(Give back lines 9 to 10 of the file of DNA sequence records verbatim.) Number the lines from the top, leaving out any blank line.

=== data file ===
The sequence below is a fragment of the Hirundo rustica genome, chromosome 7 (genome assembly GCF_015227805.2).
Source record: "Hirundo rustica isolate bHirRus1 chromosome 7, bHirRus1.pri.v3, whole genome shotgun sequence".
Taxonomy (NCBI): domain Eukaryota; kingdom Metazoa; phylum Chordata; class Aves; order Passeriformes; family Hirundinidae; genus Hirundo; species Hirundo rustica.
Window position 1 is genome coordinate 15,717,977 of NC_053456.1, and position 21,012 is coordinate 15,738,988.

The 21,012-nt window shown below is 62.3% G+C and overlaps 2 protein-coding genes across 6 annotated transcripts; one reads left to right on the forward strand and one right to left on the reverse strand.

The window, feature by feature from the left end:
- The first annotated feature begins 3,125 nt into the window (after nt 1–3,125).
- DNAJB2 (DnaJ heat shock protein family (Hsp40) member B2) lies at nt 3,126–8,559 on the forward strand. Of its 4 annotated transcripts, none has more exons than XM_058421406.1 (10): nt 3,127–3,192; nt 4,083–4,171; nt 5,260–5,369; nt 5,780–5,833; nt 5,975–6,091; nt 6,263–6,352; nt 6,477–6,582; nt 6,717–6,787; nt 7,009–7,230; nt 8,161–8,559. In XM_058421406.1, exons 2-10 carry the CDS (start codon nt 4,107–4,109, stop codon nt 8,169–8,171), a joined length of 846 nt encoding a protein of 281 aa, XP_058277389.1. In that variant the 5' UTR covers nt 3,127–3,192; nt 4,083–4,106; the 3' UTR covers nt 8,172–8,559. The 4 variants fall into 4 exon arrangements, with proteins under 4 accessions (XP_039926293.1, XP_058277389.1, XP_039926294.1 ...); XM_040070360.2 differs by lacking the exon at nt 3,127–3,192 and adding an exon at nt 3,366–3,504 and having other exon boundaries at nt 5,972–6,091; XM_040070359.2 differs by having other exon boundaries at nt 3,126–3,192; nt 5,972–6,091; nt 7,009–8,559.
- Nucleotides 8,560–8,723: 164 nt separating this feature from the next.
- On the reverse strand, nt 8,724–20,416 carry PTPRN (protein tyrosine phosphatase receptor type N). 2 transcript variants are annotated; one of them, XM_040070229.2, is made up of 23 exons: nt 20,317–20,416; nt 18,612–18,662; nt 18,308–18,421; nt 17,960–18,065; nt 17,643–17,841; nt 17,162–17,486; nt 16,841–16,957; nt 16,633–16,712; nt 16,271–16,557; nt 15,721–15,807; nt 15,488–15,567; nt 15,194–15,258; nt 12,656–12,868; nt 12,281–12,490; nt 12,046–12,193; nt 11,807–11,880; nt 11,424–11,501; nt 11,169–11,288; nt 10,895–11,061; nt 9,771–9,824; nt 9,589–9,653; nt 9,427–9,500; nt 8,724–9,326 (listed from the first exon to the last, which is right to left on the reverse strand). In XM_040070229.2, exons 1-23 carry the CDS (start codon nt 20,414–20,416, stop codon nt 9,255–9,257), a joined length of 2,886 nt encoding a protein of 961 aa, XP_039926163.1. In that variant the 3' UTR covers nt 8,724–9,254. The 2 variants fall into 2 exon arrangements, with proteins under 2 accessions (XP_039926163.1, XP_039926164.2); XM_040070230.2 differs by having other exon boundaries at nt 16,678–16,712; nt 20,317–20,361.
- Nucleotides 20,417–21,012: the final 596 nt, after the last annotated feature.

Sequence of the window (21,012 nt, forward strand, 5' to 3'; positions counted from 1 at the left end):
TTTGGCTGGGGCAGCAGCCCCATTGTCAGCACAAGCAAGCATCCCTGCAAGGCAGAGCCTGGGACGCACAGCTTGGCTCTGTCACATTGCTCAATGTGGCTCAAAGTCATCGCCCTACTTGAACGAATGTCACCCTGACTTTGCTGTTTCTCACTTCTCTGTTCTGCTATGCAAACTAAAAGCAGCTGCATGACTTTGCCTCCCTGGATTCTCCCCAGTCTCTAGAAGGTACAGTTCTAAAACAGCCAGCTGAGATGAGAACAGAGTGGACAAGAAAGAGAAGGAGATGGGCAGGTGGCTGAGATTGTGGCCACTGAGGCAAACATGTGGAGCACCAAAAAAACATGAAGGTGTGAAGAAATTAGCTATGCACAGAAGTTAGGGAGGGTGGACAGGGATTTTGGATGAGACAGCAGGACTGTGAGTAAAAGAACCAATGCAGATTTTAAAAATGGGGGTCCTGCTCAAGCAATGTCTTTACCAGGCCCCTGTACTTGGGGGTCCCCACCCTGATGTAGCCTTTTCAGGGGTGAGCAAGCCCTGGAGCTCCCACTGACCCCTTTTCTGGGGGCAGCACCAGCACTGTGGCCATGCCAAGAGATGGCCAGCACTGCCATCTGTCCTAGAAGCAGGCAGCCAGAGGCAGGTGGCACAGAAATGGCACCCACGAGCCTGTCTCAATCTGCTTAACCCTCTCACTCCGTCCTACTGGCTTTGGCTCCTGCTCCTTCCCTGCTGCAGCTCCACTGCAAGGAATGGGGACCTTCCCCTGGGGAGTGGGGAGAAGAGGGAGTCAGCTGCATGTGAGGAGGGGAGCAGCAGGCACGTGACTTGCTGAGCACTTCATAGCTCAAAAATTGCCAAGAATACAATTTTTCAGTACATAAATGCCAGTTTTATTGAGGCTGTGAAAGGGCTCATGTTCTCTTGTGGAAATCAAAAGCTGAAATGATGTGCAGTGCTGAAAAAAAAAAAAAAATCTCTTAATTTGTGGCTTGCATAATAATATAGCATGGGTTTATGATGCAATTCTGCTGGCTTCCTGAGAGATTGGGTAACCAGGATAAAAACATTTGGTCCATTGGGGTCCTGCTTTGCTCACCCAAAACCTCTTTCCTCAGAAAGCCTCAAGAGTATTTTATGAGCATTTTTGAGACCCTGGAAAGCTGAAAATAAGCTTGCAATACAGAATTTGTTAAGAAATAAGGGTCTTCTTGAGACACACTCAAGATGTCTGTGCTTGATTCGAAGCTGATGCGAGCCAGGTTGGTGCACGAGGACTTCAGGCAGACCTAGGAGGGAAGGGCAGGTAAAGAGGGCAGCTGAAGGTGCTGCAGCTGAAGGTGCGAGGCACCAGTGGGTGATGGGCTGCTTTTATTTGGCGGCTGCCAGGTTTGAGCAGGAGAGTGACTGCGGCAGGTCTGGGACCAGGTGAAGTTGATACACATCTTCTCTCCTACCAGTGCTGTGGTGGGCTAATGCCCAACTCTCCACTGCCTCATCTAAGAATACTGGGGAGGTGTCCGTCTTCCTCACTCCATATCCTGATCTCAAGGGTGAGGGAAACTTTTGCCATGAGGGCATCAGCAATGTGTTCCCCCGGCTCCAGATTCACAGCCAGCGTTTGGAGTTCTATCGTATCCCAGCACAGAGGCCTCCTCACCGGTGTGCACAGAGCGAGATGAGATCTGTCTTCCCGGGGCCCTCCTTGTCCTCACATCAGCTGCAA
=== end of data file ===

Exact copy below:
- Nucleotides 8,560–8,723: 164 nt separating this feature from the next.
- On the reverse strand, nt 8,724–20,416 carry PTPRN (protein tyrosine phosphatase receptor type N). 2 transcript variants are annotated; one of them, XM_040070229.2, is made up of 23 exons: nt 20,317–20,416; nt 18,612–18,662; nt 18,308–18,421; nt 17,960–18,065; nt 17,643–17,841; nt 17,162–17,486; nt 16,841–16,957; nt 16,633–16,712; nt 16,271–16,557; nt 15,721–15,807; nt 15,488–15,567; nt 15,194–15,258; nt 12,656–12,868; nt 12,281–12,490; nt 12,046–12,193; nt 11,807–11,880; nt 11,424–11,501; nt 11,169–11,288; nt 10,895–11,061; nt 9,771–9,824; nt 9,589–9,653; nt 9,427–9,500; nt 8,724–9,326 (listed from the first exon to the last, which is right to left on the reverse strand). In XM_040070229.2, exons 1-23 carry the CDS (start codon nt 20,414–20,416, stop codon nt 9,255–9,257), a joined length of 2,886 nt encoding a protein of 961 aa, XP_039926163.1. In that variant the 3' UTR covers nt 8,724–9,254. The 2 variants fall into 2 exon arrangements, with proteins under 2 accessions (XP_039926163.1, XP_039926164.2); XM_040070230.2 differs by having other exon boundaries at nt 16,678–16,712; nt 20,317–20,361.